We actually agree
There’s a narrative being promoted that Americans can’t agree on anything, but it’s not true. When it comes to guns, we’re surprisingly united.
The New York Times recently identified more than a dozen steps to reduce gun violence that are supported by 75 to 89 percent of Americans. What else does 89 percent of us agree on?
Gun control is actually one of the least-divisive issues we have — if the politicians would stop listening to their lobbyists and start listening to us.
As a first step, Congress should immediately fund the Centers for Disease Control and Prevention to research gun violence as a public health issue. And second, it needs to expand the 24-hour background check so that it is universal.
No one believes that all gun violence can be stopped, but we can reduce its frequency and its lethality when it does happen. Isn’t it worth trying something? Because what we’re currently doing isn’t working.
On the morning of the Kansas City International Airport vote, I had an early flight to catch. As I made my way to the gate, I saw that the men’s room had been cordoned off for cleaning.
I didn’t need to use the facilities, but it struck me as odd that this work was planned during a peak time for travelers.
As a local resident, I found this embarrassing because it was such an easily avoidable problem. A simple employee-shift adjustment or staffing modification would have prevented this.
But I wasn’t shocked. As a regular user, I’ve seen the customer services at KCI steadily worsen.
It seems that the Aviation Department, having adopted the mindset that KCI is a poor and outdated facility, decided to let services slide accordingly.
In several years, we will have a gleaming new airport. I hope the Aviation Department can up its game before it opens. Now would be a great time to start, because old habits can be hard to break.
George D. Lafferty
The headline on a Nov. 9 Star editorial read, “Dirty politics rewarded in Missouri race.” (14A) The editorial confirmed that Republican Mike Cierpiot ran a brutal, dirty, lying, misleading campaign against Democratic newcomer Hillary Shields, outspending her 10 to 1 with some dark money.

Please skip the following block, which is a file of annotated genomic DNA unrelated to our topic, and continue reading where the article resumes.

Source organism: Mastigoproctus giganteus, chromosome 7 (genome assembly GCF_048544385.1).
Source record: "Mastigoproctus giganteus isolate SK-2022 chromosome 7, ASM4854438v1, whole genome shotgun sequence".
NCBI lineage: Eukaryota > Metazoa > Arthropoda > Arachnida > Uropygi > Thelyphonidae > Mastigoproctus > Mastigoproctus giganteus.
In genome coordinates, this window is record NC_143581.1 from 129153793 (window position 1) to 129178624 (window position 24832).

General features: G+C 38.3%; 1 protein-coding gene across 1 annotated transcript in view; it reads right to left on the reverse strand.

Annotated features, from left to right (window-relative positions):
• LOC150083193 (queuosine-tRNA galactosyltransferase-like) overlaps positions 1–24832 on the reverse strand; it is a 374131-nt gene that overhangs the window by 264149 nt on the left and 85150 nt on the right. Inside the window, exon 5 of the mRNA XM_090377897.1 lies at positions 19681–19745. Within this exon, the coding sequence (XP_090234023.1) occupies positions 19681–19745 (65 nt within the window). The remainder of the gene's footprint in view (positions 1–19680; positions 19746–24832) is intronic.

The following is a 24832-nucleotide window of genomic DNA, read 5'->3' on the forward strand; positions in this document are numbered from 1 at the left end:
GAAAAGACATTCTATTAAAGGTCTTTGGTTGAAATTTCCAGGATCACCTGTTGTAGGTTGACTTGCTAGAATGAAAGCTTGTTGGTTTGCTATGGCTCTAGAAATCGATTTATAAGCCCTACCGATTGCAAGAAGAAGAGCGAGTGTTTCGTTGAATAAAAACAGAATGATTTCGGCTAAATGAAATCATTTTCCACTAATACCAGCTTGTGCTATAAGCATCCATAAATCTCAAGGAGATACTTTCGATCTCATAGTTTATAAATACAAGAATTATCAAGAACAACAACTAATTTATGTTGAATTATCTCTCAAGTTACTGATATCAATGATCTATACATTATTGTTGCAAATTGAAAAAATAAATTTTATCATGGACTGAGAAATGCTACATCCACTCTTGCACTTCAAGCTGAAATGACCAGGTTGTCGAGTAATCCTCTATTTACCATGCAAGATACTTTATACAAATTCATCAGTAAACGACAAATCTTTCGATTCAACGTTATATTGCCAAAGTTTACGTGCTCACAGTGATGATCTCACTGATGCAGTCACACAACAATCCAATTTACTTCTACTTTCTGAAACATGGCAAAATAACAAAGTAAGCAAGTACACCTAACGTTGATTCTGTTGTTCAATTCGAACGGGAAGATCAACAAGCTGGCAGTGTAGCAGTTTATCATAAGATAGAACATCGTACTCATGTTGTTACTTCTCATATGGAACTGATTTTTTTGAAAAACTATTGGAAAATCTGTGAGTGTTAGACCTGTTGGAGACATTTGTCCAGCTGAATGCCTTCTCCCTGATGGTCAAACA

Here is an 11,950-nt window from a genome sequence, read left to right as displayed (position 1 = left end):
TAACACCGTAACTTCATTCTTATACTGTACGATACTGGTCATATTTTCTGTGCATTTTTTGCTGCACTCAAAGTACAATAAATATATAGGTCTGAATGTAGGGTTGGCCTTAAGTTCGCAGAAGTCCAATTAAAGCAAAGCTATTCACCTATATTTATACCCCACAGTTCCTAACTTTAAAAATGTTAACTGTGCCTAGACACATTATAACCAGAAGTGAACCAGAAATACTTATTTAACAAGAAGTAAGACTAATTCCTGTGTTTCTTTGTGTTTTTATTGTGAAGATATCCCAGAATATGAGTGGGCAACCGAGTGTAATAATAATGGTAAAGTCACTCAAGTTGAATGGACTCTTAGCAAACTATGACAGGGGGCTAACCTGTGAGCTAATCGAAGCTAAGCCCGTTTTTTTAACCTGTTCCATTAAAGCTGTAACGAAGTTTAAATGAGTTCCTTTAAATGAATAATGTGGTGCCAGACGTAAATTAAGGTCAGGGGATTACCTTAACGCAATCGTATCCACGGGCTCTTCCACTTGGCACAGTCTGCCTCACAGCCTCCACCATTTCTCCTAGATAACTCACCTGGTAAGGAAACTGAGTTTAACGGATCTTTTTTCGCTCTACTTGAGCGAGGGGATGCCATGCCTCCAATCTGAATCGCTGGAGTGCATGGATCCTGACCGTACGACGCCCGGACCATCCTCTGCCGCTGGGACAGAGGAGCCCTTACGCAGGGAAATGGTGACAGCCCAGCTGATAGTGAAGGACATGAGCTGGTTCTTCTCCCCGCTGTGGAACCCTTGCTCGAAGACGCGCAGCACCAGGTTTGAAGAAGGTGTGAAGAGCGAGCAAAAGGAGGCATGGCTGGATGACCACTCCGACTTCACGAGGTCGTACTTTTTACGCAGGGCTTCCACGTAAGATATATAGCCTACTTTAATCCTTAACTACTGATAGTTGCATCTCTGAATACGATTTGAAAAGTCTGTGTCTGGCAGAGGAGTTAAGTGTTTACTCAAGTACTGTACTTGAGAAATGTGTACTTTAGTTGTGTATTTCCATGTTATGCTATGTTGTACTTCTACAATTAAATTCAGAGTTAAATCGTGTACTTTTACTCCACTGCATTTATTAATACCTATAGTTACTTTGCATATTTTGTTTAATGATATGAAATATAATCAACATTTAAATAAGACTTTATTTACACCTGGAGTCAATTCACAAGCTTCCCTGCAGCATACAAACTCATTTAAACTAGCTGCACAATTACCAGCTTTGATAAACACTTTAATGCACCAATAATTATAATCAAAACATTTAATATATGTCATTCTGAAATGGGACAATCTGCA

As a longtime subscriber, I am flabbergasted and frankly extremely disappointed that The Star did not endorse a candidate in this 8th District race.
The newspaper knew full well that the Cierpiot campaign reached down deeply into that swamp.
That means the editorial board of a major American newspaper was complicit in allowing the misinformation to stand. I find this disgusting and dangerous.
We should expect an endorsement for Hillary Shields in 2018.
Now that Kansas City has voted itself a great new airport, when are we going to hear about the convention hotel that has been in and out of the news for so many years?
When will Second Amendment enthusiasts stand up and say, “Saving people’s lives, especially children’s lives, from mass gun violence and death is more important than my right to possess and own automatic and semi-automatic guns”?
Kansas City, Kan.
Truth — discerning what it is and is not — is now almost an hourly challenge. A recent posting on Facebook said Morgan Freeman had died, except that the actor was very much alive.
Whom can you trust to deliver what is true, based in fact, not on belief, gossip, conjecture or the fabricated musings of some online miscreant?
Since January, nothing coming out of the White House can be trusted as stated. When the man-child there throws out whatever assertion or uncontrolled angry reply that is his whim to tweet, he claims that any challenge of its validity through a fact check is “fake news.”
If he can’t intimidate by threatening a lawsuit, he reverts to his “You’re fired!” mode. Witness his recent threat to pull NBC’s license (which he can’t do).
We wonder how 25 million North Koreans can believe their dictator is a god, or how Nazi propaganda rationalized sending 6 million Jews to their deaths. When the mad rantings of an unhinged mind go unchallenged and become official propaganda or the basis for national rage, then the freedom, safety and sanity of a nation will suffer, as ours does now.